I could give other examples, but I’ll end with John Dickerson’s column, back in Slate:

Rudy Giuliani finished a distant third in the state where he staked his entire campaign. Months ago he had a huge lead in the polls in Florida, but like those impressive hurricanes that build offshore, he steadily downgraded to tropical storm Rudy. By today, he was little more than a spritzing. There is some debate about the value of momentum in this year’s campaign season, but after big losses in the first six contests, Giuliani’s defeat has confirmed that you can’t have no-mentum. There are many factors that doomed the Giuliani campaign nationally-fears about security receded as a national issue, his personal drama kept tripping him up, and he never seemed to really want the office-but the message from Florida was that the more he met voters, the less they liked him. The more he campaigned, the more he went down in the polls.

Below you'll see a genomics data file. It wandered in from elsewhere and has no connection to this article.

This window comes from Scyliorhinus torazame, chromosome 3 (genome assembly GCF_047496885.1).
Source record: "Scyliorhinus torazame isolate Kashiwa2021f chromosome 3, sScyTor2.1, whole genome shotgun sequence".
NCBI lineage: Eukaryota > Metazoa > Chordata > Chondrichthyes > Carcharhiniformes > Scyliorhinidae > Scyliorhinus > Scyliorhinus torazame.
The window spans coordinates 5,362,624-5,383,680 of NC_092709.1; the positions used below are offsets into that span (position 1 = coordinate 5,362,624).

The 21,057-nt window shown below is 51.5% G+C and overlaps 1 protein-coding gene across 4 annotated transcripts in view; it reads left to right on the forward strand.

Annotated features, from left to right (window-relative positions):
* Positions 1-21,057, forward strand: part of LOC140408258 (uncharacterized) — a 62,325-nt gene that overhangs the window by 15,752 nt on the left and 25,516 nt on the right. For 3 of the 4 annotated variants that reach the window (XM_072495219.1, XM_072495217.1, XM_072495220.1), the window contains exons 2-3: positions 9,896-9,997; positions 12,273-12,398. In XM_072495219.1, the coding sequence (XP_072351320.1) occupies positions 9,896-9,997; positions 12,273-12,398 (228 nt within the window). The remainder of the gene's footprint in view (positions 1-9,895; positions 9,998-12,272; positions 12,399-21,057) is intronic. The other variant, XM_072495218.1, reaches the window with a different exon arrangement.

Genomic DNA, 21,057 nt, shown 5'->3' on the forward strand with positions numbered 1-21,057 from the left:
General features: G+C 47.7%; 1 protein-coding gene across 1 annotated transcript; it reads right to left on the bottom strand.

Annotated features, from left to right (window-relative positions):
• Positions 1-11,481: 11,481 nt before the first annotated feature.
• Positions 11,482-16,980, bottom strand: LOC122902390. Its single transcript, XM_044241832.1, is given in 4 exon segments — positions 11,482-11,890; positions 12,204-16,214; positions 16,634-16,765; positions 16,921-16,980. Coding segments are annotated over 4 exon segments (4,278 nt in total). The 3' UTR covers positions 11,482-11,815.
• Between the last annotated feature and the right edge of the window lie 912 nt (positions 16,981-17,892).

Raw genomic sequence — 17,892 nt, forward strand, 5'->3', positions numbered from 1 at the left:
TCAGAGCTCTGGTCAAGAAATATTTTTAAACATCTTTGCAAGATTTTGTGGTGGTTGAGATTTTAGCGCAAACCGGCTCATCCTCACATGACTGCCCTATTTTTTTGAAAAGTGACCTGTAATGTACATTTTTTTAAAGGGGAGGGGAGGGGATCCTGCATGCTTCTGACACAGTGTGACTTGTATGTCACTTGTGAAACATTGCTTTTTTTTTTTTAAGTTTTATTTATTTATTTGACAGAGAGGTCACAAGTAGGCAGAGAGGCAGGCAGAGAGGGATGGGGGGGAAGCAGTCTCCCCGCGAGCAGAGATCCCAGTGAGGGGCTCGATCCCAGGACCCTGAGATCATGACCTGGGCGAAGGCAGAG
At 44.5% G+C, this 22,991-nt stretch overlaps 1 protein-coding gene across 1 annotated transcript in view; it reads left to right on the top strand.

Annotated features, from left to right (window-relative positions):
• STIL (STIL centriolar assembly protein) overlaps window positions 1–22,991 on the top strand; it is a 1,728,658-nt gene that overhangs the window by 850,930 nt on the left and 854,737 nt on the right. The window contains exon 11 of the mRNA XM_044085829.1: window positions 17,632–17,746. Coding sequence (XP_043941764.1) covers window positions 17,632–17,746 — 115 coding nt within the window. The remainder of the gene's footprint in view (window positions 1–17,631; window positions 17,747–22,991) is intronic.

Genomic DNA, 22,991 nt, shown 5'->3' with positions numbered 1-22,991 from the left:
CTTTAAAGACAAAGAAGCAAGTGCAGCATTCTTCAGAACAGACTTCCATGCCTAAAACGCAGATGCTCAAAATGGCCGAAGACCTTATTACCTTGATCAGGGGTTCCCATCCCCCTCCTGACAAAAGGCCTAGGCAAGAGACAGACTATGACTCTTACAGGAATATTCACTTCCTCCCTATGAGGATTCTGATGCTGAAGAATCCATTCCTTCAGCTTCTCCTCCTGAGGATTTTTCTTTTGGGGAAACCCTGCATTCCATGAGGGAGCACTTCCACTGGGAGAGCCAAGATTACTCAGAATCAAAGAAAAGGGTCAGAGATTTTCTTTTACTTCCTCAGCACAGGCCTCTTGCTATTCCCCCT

At least he gestures slightly towards Rudy’s personal troubles, but he still makes this look like a failure of momentum.  No — Rudy’s momentum was stopped cold by the Sex on the City scandal.  He still had inertia carrying him forward in polls taken in states where voters were not yet paying attention, but his acceleration was negative.  His only hope was that voters would forget his troubles, or that his opponents would rip each other apart to the point where none were viable.  But that was a vain hope.  Rudy has not been running so much for President as for cover: his real strategy was to wait long enough to make defeat seem like it resulted from something other than scandal.